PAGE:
By Helen Murphy and Nick Pelling

In the sepia depths of ‘The Horse and Groom,’ in Mercatoria, one can often find two of the brightest stars in the St Leonards’ art firmament: Annie and Bruce Rae. They are not, however, natural self-advertisers, so HIP decided it was time we had a serious chat, to get beyond their self-effacing modesty. They have a lot not to be modest about.

Annie and Bruce married in the hot, punk summer of 1976 but, looking back at their individual profiles, it does look as though their lives had a natural symmetry – almost as if their destinies were always fated to intersect. Both grew up in the late 1940s and early 1950s in Scottish cities part ravaged by war. Annie lived just south of Glasgow and Bruce in Aberdeen. Both went to city art colleges – Annie to Edinburgh and Bruce to Birmingham – and then both went on to the Royal Academy. But curiously they did not meet there. It was later at the ‘401 and a Half’ studios on Wandsworth Road. Both went on to lecture at the University of East London. 

Annie and Bruce

It was perhaps because they followed different disciplines that they never met at RA. She is a painter, illustrator and curator, and he is a master photographer. Each has gone on to flourish in their respective areas. They have lived, laughed and breathed together for many years, but they have always remained entirely distinct artists. 


Annie is an artist whose work has an illustrative tendency, but she is quite dismissive of people who think that such art is ‘commercial’ and therefore not ‘fine’ art. In fact, she feels that these arbitrary divisions are unhelpful. She says that when she was training as an artist, things were much ‘freer’ and there was none of the absurd snobbishness about the supposed superiority of fine art. 

But it is nevertheless true that some of her more personal and serious work has a magnetism and a depth too, that raises it above standard depiction. An excellent example of this is her series of works inspired by the Hastings Pier when it was a burnt-out skeletal structure after the fire in October 2010. She saw the black and twisted frame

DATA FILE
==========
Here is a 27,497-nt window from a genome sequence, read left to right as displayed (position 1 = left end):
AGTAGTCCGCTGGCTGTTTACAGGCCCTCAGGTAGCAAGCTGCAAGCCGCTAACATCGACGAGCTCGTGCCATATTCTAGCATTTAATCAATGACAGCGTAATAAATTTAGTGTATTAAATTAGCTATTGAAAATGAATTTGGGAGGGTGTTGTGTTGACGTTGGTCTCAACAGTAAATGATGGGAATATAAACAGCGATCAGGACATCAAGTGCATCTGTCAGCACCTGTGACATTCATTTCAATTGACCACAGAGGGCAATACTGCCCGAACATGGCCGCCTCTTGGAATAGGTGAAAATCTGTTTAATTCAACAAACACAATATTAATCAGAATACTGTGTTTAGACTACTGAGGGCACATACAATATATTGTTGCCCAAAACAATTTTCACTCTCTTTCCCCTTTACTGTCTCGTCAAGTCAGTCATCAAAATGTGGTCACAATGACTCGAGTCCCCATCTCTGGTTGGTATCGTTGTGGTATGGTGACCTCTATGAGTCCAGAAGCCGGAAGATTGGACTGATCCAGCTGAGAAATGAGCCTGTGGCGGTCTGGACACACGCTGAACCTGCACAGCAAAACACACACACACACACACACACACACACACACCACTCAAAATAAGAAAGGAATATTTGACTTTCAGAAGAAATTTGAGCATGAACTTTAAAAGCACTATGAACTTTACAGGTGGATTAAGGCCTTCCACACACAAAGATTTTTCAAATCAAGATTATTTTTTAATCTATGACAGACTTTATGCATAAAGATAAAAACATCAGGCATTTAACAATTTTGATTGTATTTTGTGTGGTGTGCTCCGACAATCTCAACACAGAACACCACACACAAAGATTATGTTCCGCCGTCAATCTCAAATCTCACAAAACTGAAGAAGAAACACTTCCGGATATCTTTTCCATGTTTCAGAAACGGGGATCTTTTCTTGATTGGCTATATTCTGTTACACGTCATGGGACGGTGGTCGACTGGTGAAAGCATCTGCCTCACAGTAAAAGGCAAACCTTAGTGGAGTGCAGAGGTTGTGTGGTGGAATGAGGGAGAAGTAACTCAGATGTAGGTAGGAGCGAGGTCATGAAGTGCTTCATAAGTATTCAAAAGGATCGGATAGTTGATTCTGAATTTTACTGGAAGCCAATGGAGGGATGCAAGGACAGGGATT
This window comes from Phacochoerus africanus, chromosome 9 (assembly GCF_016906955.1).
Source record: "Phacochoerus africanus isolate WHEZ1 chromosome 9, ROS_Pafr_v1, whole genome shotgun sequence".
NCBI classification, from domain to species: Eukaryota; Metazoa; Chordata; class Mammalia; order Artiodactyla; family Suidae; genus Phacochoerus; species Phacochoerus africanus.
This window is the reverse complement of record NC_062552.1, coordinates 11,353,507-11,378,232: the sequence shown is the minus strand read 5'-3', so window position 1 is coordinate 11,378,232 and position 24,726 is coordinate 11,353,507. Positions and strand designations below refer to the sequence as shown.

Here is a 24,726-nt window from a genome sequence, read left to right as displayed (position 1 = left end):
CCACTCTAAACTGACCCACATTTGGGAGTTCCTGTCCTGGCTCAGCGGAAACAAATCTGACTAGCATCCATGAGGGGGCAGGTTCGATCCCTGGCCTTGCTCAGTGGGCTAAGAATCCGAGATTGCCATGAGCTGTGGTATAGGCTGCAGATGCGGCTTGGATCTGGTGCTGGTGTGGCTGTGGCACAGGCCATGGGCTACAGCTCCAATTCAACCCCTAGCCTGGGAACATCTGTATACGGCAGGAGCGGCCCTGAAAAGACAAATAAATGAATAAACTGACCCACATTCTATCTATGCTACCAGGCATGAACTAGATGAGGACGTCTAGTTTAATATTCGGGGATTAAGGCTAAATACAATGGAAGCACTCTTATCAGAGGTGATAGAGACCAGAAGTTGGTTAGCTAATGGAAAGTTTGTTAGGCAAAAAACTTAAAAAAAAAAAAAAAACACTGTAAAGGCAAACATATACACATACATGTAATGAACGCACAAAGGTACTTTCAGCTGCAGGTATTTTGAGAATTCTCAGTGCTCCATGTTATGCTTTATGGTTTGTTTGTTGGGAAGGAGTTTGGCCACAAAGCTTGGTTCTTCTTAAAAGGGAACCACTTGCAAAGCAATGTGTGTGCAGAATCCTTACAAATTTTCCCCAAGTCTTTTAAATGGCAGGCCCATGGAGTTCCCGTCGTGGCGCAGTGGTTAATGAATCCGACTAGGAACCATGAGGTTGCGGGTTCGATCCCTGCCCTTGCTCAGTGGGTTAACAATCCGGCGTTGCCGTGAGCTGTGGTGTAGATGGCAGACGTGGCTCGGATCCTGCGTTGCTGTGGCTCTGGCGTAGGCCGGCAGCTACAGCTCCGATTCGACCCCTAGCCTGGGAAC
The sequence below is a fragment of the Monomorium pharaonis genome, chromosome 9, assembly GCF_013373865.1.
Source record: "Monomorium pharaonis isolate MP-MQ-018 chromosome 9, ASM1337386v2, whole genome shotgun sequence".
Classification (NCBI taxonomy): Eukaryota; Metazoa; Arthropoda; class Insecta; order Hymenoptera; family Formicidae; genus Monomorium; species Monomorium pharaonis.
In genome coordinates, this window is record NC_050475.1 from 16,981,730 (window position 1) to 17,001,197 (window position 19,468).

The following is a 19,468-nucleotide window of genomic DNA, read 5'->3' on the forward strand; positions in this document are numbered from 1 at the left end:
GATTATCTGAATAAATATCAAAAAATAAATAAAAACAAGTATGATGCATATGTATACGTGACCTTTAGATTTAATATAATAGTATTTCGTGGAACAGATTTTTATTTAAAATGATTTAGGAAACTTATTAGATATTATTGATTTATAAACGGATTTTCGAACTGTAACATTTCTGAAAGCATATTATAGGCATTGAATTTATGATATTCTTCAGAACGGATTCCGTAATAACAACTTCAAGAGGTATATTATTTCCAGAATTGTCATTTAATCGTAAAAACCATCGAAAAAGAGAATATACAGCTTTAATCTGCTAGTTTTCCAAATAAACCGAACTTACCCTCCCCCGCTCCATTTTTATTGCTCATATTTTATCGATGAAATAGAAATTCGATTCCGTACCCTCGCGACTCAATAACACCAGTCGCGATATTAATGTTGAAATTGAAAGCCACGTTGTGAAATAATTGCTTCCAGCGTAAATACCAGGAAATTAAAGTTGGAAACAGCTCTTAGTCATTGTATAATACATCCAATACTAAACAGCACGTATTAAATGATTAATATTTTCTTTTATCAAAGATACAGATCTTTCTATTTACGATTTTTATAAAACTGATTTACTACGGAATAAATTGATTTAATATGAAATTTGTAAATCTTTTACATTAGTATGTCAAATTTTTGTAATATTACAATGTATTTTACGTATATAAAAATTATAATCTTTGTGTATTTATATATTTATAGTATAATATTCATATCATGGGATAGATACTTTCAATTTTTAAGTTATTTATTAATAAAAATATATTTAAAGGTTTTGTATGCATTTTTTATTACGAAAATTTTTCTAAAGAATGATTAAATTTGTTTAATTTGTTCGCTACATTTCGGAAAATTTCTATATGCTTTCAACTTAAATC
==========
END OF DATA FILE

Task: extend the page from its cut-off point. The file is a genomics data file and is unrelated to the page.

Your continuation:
as something almost beautiful, and her drawings capture that weird collision of the appalling and the appealing. But she went further. She began to draw scenes from bygone ages that might have occurred on the old pier; as if drawing in ghosts, or imagined memories, of people enjoying the elegant Pier and its ballroom before its searing demise. Drawings of Edwardian ladies on a promenade or, our favourite, 1950s dancers whirling around to Acker Bilk’s jazz band. Beautiful drawings with a strange poetry about them.

Rock and Roll Doll by Bruce Rae; Acker Bilk by Annie Rae

Her pencil line has both delicacy and force. The late, great Python, Terry Jones, wrote that Annie has a “sureness of line that is quite breath-taking”.   He was spot on. Annie is a believer in artistic skill as something too much undervalued. She has a pithy view on what art school should be about, “I want to be taught by a bloody painter who can paint.” She is not a fan of art theory; a small mercy, given the endless streams of drivel that now engulf too much art practice.


The curious symmetry of their lives has a physical dimension. Annie has lost some of her sight and Bruce is partly deaf. In Annie’s case, this has an impact on her art practice. She suffers from macular deterioration but also from what she calls “visual distortion”. She cannot quite trust her sight because it will judge space and colour and distance in unreliable ways. This is obviously dangerous. But she admits that there is an upside. Colours come to her in unusual ways. “Blues can hover and vibrate.”  

She explored the whole business of perception under strain in a three-person exhibition at the Hastings Arts Forum Gallery in 2017, alongside John Cole and Jess Norgrove. John is quite deaf, and Jess Norgrove has mild cerebral palsy, and between them they put on an exhibition that probed these profound sensory challenges.

Annie’s work was set out in ways that partly obstructed or obscured itself, so that viewers could not easily ‘read’ the work, perhaps giving the viewer some sense of the frustration and effort needed to understand her world. She captured something of what her experience is like in a powerful piece with this stony inscription: “I have gone to another country where I can neither read nor understand the language. So I am on permanent alert, looking for visual clues.” 


Bruce Rae’s creative journey as a young man was painfully redirected by extraordinary misfortune. Namely, being offered a drink of ‘homemade wine’ that turned out to be antifreeze! The result was not just renal failure, a long coma and a dice with death, but also a permanent partial loss of hearing that destroyed his promising music ambitions (Bruce had perfect pitch). The agonised eventual outcome of this horror story was a friend’s suggestion that maybe he should now try a visual art, like photography.